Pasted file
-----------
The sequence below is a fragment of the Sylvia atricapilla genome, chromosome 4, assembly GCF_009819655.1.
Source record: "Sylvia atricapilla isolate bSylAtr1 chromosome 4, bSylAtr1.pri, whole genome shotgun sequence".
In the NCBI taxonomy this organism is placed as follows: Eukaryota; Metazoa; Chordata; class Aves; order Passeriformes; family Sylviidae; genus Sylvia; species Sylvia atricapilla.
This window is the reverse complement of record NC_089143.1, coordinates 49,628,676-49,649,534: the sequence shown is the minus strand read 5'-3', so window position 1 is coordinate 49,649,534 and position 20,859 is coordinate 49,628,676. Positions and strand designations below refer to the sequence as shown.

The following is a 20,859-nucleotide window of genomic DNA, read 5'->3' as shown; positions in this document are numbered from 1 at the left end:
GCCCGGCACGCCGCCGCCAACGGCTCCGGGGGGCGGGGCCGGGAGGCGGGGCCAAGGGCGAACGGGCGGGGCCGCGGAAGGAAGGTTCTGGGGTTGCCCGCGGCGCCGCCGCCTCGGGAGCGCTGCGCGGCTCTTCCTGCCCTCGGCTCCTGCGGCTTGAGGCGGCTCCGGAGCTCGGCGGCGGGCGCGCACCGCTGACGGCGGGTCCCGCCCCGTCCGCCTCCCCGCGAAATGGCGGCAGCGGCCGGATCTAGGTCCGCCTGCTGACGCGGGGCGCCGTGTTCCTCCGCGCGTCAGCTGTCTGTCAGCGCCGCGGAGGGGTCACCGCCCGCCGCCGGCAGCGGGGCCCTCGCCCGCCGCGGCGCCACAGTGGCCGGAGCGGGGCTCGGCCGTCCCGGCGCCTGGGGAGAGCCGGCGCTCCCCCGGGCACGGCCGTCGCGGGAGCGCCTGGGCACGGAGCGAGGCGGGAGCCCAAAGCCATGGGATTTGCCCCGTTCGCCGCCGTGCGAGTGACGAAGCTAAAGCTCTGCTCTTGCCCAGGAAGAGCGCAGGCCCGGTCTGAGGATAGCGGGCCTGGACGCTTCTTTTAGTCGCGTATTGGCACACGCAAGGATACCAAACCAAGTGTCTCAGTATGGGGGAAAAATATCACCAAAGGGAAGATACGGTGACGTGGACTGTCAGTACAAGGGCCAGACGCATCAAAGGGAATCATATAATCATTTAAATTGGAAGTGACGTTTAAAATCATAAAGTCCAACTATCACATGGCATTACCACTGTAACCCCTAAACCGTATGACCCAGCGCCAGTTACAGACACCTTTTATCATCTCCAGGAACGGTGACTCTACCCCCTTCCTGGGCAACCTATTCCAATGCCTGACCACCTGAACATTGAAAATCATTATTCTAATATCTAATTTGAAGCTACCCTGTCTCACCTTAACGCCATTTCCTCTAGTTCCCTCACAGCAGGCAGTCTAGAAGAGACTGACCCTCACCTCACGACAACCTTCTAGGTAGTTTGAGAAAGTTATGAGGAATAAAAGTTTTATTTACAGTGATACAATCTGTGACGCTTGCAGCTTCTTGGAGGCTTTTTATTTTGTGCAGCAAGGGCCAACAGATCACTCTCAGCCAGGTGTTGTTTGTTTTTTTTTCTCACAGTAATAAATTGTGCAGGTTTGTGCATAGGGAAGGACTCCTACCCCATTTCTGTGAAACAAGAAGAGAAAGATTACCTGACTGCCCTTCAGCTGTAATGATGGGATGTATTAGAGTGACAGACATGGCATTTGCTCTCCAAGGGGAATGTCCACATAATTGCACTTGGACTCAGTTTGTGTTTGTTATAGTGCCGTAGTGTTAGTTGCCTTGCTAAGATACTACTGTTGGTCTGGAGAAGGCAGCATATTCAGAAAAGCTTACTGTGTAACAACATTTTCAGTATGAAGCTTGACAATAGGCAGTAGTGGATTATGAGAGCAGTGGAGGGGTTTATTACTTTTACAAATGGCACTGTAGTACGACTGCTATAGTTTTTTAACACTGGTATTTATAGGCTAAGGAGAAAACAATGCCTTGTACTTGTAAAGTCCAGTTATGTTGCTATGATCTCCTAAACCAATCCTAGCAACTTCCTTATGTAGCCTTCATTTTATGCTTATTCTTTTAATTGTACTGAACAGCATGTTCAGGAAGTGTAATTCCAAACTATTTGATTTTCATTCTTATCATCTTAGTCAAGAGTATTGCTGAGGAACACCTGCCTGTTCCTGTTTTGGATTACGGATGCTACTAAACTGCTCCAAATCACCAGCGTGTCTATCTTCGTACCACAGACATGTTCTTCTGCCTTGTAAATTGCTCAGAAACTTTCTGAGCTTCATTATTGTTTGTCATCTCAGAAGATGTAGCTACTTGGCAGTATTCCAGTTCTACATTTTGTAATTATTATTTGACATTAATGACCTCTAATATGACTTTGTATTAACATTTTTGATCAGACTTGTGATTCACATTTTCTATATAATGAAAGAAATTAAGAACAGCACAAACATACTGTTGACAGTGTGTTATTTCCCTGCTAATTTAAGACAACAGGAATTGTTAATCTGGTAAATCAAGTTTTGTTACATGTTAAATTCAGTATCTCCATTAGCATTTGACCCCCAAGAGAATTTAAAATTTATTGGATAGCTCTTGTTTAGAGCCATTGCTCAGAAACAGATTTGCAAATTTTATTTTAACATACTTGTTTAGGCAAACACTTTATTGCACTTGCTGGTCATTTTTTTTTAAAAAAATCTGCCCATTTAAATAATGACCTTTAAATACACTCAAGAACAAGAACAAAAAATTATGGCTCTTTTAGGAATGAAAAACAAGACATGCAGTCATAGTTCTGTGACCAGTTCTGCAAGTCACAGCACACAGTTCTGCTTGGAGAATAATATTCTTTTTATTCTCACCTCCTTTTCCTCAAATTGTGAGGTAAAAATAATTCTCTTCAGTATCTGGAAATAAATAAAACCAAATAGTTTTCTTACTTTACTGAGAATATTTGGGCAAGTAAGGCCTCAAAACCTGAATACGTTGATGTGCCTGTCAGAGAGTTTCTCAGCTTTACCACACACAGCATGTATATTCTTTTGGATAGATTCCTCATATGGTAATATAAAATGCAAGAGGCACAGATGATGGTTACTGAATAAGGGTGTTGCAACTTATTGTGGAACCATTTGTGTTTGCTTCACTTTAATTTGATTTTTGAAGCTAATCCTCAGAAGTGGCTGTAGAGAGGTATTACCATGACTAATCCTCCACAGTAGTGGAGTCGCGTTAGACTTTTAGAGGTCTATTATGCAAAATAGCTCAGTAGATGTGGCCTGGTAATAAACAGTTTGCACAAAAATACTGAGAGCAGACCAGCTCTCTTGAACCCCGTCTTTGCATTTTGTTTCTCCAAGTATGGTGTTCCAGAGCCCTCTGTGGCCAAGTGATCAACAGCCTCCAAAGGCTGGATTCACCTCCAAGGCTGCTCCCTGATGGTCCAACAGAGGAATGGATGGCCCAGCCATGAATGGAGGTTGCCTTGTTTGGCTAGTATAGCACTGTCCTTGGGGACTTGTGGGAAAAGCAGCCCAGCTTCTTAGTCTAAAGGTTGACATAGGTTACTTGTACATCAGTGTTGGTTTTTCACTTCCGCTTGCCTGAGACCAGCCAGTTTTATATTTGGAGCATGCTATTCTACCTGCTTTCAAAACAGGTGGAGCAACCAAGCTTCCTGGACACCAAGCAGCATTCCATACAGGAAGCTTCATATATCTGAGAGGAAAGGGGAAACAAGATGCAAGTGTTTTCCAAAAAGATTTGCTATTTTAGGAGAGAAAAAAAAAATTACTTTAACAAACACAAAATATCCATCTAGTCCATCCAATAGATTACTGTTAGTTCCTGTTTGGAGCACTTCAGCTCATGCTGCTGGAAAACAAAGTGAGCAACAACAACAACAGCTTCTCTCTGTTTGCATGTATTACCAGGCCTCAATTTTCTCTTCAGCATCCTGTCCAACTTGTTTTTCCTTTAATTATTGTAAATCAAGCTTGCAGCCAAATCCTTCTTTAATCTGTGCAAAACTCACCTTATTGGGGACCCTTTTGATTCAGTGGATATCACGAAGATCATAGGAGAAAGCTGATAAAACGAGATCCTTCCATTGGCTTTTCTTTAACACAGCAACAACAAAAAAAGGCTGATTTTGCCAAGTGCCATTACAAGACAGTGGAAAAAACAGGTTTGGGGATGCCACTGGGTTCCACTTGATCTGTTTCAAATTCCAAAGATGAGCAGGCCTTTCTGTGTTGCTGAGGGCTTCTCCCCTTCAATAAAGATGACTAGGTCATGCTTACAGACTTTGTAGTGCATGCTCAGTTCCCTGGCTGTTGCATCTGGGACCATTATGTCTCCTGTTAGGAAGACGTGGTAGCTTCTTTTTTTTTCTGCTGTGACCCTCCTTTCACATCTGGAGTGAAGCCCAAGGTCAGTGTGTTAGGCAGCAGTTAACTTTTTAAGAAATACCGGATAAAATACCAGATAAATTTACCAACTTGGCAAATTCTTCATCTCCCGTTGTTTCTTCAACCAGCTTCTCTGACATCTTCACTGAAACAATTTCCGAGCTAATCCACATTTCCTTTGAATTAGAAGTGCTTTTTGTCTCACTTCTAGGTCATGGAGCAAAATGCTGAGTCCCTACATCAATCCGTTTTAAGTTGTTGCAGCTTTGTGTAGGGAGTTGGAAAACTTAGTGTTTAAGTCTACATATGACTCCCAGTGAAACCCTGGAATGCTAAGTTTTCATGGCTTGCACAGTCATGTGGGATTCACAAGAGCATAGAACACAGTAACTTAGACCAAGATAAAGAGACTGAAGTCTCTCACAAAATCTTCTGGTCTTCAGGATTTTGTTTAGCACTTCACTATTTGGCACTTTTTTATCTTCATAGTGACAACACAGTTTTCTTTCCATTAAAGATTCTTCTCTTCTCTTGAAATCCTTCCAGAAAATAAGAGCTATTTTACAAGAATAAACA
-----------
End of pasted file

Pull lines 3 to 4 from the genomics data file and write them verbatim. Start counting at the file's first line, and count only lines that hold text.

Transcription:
In the NCBI taxonomy this organism is placed as follows: Eukaryota; Metazoa; Chordata; class Aves; order Passeriformes; family Sylviidae; genus Sylvia; species Sylvia atricapilla.
This window is the reverse complement of record NC_089143.1, coordinates 49,628,676-49,649,534: the sequence shown is the minus strand read 5'-3', so window position 1 is coordinate 49,649,534 and position 20,859 is coordinate 49,628,676. Positions and strand designations below refer to the sequence as shown.